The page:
During the nineteenth and twentieth centuries, the global Mennonite church developed an uneasy relationship with Germany. Despite the religion's origins in the Swiss and Dutch Reformation, as well as its longstanding pacifism, tens of thousands of members embraced militarist German nationalism. Chosen Nation is a sweeping history of this encounter and the debates it sparked among parliaments, dictatorships, and congregations across Eurasia and the Americas.
Offering a multifaceted perspective on nationalism's emergence in Europe and around the world, Benjamin Goossen demonstrates how Mennonites' nationalization reflected and reshaped their faith convictions. While some church leaders modified German identity along Mennonite lines, others appropriated nationalism wholesale, advocating a specifically Mennonite version of nationhood. Examining sources from Poland to Paraguay, Goossen shows how patriotic loyalties rose and fell with religious affiliation. Individuals might claim to be German at one moment but Mennonite the next. Some external parties encouraged separatism, as when the Weimar Republic helped establish an autonomous "Mennonite State" in Latin America. Still others treated Mennonites as quintessentially German; under Hitler's Third Reich, entire colonies benefited from racial warfare and genocide in Nazi-occupied Ukraine. Whether choosing Germany as a national homeland or identifying as a chosen people, called and elected by God, Mennonites committed to collective action in ways that were intricate, fluid, and always surprising.
The first book to place Christianity and diaspora at the heart of nationality studies, Chosen Nation illuminates the rising religious nationalism of our own age.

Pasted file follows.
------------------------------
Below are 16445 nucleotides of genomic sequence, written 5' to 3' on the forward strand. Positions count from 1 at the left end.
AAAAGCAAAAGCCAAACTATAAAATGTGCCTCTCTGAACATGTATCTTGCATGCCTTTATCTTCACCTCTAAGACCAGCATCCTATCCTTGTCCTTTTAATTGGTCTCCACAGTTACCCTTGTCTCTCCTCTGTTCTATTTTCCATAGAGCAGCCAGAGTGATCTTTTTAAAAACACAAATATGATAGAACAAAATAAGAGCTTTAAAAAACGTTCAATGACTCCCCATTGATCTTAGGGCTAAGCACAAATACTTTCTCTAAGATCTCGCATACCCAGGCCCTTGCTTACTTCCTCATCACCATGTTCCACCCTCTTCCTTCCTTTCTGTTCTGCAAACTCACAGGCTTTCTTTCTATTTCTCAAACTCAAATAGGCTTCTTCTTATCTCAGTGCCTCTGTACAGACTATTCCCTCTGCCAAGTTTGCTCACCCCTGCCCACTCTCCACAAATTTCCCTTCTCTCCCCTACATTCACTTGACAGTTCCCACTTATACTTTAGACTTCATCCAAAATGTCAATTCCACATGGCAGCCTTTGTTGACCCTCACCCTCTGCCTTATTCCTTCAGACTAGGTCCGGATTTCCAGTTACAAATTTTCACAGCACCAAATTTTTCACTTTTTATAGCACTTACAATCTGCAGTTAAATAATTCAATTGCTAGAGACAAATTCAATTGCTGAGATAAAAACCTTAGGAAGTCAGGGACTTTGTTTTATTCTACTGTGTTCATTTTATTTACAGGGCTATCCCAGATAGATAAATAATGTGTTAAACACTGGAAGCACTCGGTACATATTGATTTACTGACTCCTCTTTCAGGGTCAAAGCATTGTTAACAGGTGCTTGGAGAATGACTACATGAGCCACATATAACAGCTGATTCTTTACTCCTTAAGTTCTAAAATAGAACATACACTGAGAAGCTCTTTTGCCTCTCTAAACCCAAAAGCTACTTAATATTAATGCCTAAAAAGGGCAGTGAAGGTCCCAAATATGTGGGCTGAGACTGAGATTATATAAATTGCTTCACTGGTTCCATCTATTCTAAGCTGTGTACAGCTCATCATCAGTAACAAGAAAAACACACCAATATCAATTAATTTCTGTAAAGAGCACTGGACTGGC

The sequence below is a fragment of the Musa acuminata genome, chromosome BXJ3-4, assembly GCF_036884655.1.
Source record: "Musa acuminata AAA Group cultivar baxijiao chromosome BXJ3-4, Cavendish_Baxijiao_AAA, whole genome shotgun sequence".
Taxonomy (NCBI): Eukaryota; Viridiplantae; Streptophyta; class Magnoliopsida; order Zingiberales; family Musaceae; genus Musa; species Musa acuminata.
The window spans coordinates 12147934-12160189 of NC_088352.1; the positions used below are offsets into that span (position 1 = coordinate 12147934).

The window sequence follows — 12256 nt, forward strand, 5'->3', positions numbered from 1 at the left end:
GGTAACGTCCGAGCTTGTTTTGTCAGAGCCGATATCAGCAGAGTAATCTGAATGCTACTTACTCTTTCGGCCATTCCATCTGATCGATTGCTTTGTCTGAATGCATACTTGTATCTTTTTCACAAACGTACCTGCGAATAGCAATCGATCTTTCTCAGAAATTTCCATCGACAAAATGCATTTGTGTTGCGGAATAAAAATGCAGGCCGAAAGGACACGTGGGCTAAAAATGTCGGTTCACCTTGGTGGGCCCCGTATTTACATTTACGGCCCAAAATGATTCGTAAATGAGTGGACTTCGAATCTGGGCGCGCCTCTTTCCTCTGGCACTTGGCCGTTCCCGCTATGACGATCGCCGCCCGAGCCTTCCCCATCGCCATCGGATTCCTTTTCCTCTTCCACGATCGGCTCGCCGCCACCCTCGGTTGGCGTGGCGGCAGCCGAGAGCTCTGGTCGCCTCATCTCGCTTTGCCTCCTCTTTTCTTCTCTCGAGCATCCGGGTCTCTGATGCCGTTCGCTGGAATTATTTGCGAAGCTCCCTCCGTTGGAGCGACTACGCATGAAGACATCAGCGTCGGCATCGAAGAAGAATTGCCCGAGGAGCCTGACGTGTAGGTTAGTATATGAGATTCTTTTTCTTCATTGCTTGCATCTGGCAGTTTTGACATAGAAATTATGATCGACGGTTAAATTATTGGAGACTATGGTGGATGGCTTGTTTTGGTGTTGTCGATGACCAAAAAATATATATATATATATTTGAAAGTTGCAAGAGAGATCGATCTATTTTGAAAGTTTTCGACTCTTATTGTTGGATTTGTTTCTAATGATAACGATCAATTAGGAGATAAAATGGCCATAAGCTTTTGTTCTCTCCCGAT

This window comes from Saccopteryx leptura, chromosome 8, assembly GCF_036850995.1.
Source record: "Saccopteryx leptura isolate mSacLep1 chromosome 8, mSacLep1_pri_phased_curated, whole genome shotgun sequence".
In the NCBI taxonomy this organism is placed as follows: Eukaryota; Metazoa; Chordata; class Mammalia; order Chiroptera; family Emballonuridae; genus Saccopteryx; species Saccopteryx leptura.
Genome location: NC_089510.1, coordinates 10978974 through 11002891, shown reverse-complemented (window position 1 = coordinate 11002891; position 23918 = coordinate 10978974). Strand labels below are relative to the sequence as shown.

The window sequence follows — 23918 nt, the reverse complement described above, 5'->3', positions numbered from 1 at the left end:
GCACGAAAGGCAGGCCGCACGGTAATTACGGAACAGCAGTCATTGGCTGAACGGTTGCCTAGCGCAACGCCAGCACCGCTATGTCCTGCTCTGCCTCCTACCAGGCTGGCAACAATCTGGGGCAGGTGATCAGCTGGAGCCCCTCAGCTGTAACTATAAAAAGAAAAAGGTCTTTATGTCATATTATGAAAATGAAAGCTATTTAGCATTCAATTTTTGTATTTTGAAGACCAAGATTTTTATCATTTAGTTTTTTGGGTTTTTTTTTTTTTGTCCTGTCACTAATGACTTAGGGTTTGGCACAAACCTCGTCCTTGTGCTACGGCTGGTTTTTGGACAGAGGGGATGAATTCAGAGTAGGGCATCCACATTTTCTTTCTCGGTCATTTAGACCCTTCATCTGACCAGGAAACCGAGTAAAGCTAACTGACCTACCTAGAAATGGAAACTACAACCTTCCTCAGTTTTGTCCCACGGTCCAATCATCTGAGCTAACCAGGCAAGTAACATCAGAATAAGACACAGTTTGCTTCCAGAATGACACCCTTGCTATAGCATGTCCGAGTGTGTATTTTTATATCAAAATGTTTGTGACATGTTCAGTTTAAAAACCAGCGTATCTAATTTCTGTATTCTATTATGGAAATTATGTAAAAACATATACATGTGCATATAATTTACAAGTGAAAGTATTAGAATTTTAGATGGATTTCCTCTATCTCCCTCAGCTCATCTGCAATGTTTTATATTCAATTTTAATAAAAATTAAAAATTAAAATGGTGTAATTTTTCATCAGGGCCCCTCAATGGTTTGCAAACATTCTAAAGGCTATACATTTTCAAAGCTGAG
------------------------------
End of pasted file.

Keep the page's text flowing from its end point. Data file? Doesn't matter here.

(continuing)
Benjamin W. Goossen is a scholar of global religious history at Harvard University.
"A breakthrough book that addresses a vital topic of interest in great detail. . . . It has the potential to rekindle old conversations about the crises and fatigues of identity in religious communities, given that history is a major source of insight and direction for those communities, and for this reason--in addition to its historical research--it is an impressive and illuminating work."--Maxwell Kennel, Reading Religion
"Chosen Nation is a remarkable exploration of the entangled histories of nationalism, race, and religion since the nineteenth century. Goossen tells the story of how Mennonites came to think of themselves as a German diasporic community in concert with the construction of the German nation. Based on stunning archival research, this is a beautifully written book."--Tara Zahra, author of The Great Departure: Mass Migration from Eastern Europe and the Making of the Free World
"This is a fascinating, deeply researched account of a transnational religious group's encounter with modern German nationalism and its ongoing reinvention as an ethnicity, nation, race, and confession. Presenting a new unflinching scholarly voice from within the Mennonite community, Chosen Nation explains and reflects on the origins and consequences of the disastrous mid-twentieth-century Mennonite attraction to German nationalism, acceptance of Nazi racial ideology, and, in some cases, participation in genocide."--Terry Martin, Harvard University
"Chosen Nation is a tour de force. In crystalline prose, Goossen argues that Mennonite and German identities were never stable, but created over time and deployed in specific historical circumstances, with the Mennonite articles of faith in tension with yet often supporting the modern nation-state--even during the Nazi period. This is an eye-opening guide to the vexed history of German Mennonites in the modern era."--Helmut Walser Smith, Vanderbilt University
Table of Contents:
Note on Translation xiii
1 Becoming German The Geography of Collectivism 18
2 Forging History Anabaptism and the Kulturkampf 45
3 Raising the Faith Family, Gender, and Religious Indifference 71
4 World War, World Confession International Violence and Mennonite Globalization 96
5 The Racial Church Nazis, Anti-Semitism, and the Science of Blood 121
6 Fatherland War and Genocide in the Mennonite East 147
7 Mennonite Nationalism Postwar Aid and the Politics of Repatriation 174
Archival Sources 213